25792888 - The Impact of the Pubhc's Expectations of...

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of Auditors on Audit Quality and Auditing Standards Compliance* PING ZHANG, University of Toronto I. Introduction This study analyzes the impact of the public's expectatiotis of auditors on audit quality. Public expectations, in this context, are societal perceptions about the duties and responsibilities of auditors. The audit expectations gap as defined by the extant literature is essentially the difference between the public's expectations and auditors' performance.' The evidence for the existence of the gap is extensively documented in the literature (e.g. . Porter 1993; Anderson, Lowe, and Reckers 1993; Epstein and Geiger 1994; and Lowe 1994). The accounting profession believes that the existence of this gap is detrimental to the profession because it results in an excessive number of lawsuits against 1992). The expectations gap is conspicuous in legal decisions because litigants often appear to apply the concept that audits are comprehensive checks on corpora- tions' financial activities (Kaplan 1987). Compliance with auditing standards may not be sufficient to protect auditors from liability (Schwartz 1998).^ In an attempt to eliminate the audit expectations gap. the accounting profes- sion has identified causes for the existence of the gap and adopted expectations gap auditing standards set out by the American Institute of Certified Public Accoun- tants ([AICPA] 1988a. b, c, d, 1997).^ These standards explicitly recognize higher levels of auditor responsibility (Statement on Auditing Standards \SA$\ Nos. 53, 54, 59, and 82) and attempt to better communicate to the public the true role of auditors (SAS No. 58). Notwithstanding these efforts, the audit expectations gap remains (Wyatt 1997). Brougham and Parker (1991) lind no difference between liability assessments based on old and new forms of the audit report, suggesting that the changes mandated by SAS No. 58 have limited usefulness. Epstein and Geiger (1994) find that a significant number of investors still want absolute assurance that audited financial .statements are free of ad types of material mis- statements. They suggest that the views of investors should serve as a reminder to the profession that auditing standards do not dictate public opinion on auditors' Accepted by Gord Richardson, The author would like to thank Jeff Callen, Bryan Church, Ole- Krisiian Hope. Gord Richardson. Sean Robb, Lynda Thoman. and seminar participants at the Uni- versity of Toronto, the Georgia Institute of Technology, and the 2004 Canadian Academic Accounting Association Conference for their comments. Contemporary Accounting Research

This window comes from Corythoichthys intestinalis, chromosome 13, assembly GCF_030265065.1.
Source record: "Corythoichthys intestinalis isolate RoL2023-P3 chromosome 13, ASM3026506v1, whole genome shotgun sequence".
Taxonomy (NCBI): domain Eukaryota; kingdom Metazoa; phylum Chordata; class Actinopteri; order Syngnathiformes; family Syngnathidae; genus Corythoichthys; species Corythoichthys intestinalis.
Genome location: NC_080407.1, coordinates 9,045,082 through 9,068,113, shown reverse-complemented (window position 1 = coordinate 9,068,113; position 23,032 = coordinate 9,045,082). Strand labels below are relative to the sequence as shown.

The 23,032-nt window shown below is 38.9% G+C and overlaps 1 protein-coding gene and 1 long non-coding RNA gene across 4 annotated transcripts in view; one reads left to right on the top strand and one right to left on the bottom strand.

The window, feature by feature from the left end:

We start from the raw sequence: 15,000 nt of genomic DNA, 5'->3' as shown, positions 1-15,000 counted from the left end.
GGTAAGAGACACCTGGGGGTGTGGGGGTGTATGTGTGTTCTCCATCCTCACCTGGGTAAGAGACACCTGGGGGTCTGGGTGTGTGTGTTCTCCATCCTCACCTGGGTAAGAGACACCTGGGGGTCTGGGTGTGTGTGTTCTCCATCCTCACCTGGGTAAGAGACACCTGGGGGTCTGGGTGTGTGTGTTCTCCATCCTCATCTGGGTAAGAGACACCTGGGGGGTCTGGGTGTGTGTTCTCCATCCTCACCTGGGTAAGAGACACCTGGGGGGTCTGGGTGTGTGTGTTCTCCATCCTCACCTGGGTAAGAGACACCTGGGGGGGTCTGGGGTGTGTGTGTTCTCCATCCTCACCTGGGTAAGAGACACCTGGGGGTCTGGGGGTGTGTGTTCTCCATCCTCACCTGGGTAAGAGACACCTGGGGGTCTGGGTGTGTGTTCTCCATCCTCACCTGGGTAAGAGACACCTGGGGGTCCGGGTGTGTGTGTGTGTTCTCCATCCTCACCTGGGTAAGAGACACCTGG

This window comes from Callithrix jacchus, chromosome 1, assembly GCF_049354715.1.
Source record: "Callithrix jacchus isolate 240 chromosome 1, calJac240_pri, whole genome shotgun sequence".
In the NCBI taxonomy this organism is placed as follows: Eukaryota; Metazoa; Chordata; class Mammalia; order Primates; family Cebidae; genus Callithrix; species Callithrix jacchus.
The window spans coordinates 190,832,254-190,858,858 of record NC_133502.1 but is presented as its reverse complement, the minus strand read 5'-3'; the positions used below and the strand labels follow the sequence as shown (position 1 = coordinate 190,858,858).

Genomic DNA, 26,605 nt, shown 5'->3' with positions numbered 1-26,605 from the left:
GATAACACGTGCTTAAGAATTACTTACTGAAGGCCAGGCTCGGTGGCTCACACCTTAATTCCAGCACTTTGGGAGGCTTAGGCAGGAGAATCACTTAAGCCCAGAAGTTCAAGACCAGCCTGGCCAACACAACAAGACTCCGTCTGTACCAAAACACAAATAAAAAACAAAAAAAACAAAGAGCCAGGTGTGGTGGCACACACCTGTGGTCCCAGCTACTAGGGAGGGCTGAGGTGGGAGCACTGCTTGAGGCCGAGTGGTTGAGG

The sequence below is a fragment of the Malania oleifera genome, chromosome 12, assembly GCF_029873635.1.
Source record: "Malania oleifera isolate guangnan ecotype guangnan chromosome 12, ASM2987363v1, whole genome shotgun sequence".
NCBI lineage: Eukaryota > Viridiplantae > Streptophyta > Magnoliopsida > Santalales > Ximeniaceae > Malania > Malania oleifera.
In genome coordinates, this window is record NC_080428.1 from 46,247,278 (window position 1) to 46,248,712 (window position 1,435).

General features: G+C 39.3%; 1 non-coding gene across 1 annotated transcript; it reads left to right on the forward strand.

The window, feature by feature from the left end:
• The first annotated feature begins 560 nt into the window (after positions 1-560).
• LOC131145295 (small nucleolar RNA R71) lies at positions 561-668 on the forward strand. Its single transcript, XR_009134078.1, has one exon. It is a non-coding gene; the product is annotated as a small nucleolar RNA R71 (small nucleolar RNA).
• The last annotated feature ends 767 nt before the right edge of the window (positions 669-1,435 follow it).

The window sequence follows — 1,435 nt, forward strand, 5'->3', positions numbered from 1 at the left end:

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This note was uploaded on 03/20/2012 for the course ACCOUNTING 20111:010: taught by Professor Marjorieyuschak during the Spring '10 term at Rutgers.

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25792888 - The Impact of the Pubhc's Expectations of...

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